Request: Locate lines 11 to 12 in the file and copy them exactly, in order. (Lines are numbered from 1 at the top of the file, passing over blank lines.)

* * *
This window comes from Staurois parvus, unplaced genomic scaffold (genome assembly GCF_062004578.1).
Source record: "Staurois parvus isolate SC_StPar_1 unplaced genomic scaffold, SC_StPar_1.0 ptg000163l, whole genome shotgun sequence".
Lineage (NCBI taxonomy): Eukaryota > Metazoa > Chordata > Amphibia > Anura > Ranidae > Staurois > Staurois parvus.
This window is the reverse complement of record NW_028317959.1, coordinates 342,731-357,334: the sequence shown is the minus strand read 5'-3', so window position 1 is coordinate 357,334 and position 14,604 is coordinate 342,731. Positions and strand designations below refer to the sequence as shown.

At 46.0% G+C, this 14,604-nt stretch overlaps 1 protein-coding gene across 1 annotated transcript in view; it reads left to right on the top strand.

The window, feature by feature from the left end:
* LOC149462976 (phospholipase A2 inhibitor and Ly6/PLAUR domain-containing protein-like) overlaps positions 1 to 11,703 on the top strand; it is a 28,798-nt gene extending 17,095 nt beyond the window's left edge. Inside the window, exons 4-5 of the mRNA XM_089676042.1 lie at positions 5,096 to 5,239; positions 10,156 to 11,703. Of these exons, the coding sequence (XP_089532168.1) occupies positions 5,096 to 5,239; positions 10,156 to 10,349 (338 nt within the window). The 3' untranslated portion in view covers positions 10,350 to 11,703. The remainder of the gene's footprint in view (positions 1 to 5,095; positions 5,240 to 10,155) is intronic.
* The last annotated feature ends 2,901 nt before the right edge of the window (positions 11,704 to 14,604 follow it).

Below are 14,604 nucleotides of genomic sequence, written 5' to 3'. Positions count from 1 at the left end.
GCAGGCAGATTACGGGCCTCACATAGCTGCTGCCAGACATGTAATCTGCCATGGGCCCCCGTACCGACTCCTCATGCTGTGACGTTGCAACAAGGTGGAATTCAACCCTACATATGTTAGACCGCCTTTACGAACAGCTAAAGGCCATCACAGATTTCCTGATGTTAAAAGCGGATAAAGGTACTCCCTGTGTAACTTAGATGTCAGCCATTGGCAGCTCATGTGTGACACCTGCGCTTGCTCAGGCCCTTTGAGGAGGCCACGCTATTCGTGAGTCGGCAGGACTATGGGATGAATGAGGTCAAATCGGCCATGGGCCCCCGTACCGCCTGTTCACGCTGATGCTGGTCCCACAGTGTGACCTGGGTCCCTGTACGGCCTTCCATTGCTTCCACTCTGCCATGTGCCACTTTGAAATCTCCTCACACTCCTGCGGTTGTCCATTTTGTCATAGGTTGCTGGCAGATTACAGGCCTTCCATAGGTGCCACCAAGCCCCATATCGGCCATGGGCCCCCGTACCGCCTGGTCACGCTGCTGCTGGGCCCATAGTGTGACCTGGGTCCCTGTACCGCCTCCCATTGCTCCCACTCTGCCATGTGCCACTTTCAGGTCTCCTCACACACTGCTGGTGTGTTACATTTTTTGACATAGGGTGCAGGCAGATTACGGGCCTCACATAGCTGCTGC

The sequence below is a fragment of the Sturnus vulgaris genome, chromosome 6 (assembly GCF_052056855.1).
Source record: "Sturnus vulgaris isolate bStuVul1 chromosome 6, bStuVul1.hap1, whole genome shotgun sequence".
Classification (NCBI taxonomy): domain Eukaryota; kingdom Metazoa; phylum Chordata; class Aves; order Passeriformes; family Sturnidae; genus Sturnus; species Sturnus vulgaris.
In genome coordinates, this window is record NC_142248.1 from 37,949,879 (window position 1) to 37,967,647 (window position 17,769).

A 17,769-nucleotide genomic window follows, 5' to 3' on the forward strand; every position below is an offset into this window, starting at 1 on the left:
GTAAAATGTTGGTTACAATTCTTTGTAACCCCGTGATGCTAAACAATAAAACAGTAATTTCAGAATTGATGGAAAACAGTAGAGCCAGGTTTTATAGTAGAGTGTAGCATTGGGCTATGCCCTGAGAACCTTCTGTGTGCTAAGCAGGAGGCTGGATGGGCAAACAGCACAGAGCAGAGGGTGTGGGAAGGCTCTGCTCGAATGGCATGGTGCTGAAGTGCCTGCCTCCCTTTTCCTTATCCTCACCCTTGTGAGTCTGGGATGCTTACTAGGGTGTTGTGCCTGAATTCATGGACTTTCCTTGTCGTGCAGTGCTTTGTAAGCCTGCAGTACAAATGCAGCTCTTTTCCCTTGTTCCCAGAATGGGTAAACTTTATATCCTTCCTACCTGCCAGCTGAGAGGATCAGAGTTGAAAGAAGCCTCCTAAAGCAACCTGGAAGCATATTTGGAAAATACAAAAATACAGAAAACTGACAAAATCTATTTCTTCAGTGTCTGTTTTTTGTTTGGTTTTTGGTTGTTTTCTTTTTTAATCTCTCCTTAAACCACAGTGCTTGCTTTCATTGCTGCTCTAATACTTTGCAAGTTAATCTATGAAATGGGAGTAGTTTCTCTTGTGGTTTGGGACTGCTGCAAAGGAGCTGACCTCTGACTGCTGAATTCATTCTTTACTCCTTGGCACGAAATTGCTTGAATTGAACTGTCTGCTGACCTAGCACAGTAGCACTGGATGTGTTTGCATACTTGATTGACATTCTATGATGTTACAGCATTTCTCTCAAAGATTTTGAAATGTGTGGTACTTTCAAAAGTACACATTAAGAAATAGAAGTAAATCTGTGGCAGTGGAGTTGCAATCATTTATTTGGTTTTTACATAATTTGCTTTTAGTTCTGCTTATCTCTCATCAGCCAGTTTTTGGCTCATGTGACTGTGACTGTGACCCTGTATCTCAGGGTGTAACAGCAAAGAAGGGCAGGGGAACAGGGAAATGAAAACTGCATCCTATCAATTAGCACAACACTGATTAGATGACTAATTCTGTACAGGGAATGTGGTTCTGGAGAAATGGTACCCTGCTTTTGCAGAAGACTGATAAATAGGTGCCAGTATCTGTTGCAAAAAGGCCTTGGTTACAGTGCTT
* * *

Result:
The sequence below is a fragment of the Sturnus vulgaris genome, chromosome 6 (assembly GCF_052056855.1).
Source record: "Sturnus vulgaris isolate bStuVul1 chromosome 6, bStuVul1.hap1, whole genome shotgun sequence".